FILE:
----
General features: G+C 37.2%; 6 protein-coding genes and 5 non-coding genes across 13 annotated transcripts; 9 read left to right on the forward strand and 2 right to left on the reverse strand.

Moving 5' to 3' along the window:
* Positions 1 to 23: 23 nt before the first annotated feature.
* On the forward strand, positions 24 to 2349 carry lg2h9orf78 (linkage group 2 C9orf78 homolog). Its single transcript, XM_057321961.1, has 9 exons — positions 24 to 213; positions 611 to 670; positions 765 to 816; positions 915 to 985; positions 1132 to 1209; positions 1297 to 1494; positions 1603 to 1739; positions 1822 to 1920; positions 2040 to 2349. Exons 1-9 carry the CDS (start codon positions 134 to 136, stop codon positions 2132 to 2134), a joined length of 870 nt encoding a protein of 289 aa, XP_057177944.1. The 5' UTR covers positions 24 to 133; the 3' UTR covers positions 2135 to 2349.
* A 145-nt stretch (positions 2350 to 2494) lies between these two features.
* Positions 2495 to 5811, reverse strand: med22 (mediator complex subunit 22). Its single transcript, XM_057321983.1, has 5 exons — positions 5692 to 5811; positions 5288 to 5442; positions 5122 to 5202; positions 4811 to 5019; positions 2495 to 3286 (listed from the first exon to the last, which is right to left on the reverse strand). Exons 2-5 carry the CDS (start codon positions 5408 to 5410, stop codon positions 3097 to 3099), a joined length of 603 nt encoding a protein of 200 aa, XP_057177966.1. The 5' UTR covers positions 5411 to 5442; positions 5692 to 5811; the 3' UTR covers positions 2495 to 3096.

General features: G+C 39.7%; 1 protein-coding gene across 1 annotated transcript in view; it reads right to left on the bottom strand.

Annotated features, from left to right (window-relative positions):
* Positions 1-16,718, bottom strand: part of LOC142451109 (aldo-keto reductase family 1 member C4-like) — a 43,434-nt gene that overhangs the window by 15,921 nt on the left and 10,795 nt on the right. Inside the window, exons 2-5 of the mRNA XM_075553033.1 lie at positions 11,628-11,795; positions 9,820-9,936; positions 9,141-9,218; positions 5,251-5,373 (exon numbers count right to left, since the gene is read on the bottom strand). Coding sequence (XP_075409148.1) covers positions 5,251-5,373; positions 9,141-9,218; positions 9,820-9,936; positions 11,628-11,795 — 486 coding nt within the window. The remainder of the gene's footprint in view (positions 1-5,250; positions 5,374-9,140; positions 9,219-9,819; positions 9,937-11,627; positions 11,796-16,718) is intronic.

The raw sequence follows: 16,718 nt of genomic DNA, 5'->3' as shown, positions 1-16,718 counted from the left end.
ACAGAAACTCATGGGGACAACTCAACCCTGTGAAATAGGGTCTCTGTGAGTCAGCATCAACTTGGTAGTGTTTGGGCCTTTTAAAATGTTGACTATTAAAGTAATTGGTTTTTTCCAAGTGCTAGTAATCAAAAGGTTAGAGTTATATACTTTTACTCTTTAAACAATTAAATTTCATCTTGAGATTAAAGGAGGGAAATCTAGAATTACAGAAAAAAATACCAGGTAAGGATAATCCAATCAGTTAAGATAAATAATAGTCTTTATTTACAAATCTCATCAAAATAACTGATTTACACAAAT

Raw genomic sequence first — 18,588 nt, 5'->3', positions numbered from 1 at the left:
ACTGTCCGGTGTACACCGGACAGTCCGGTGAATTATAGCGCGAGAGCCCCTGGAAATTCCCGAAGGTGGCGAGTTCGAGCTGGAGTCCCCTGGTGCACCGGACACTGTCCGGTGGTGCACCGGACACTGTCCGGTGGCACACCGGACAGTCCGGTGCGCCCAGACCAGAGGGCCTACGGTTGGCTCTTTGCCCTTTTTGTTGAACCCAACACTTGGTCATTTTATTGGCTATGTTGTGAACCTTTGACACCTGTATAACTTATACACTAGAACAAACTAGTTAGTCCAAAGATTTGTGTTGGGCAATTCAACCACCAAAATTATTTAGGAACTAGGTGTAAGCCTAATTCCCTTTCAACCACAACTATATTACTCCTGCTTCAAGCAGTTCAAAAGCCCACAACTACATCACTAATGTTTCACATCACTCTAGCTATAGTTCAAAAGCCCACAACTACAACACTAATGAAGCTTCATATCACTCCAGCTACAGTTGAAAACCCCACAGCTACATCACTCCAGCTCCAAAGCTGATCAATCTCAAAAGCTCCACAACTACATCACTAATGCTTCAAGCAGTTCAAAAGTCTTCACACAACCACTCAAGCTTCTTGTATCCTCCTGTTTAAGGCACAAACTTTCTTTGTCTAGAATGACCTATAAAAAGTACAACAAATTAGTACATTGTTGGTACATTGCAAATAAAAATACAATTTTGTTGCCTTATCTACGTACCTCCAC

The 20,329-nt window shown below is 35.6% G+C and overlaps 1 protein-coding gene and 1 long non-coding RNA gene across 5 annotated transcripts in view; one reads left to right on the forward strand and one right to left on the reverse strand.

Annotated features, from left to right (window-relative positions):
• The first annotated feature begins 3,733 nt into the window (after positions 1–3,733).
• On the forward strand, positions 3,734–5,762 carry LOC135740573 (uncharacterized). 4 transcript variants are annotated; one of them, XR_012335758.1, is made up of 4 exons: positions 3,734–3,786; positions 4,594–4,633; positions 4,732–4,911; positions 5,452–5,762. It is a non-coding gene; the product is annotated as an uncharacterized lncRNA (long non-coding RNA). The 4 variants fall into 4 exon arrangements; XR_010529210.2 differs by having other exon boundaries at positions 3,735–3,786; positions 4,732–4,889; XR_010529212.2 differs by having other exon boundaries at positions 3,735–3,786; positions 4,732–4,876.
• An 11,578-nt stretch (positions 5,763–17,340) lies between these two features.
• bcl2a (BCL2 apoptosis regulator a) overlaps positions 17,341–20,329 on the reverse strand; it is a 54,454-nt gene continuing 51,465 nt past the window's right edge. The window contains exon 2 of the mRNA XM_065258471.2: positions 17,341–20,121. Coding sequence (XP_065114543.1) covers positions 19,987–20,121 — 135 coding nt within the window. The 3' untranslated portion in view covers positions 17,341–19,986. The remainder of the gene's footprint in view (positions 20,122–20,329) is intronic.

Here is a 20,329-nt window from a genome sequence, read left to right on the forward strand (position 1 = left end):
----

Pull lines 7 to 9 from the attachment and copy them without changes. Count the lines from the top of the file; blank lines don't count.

General features: G+C 39.7%; 1 protein-coding gene across 1 annotated transcript in view; it reads right to left on the bottom strand.

Annotated features, from left to right (window-relative positions):
* Positions 1-16,718, bottom strand: part of LOC142451109 (aldo-keto reductase family 1 member C4-like) — a 43,434-nt gene that overhangs the window by 15,921 nt on the left and 10,795 nt on the right. Inside the window, exons 2-5 of the mRNA XM_075553033.1 lie at positions 11,628-11,795; positions 9,820-9,936; positions 9,141-9,218; positions 5,251-5,373 (exon numbers count right to left, since the gene is read on the bottom strand). Coding sequence (XP_075409148.1) covers positions 5,251-5,373; positions 9,141-9,218; positions 9,820-9,936; positions 11,628-11,795 — 486 coding nt within the window. The remainder of the gene's footprint in view (positions 1-5,250; positions 5,374-9,140; positions 9,219-9,819; positions 9,937-11,627; positions 11,796-16,718) is intronic.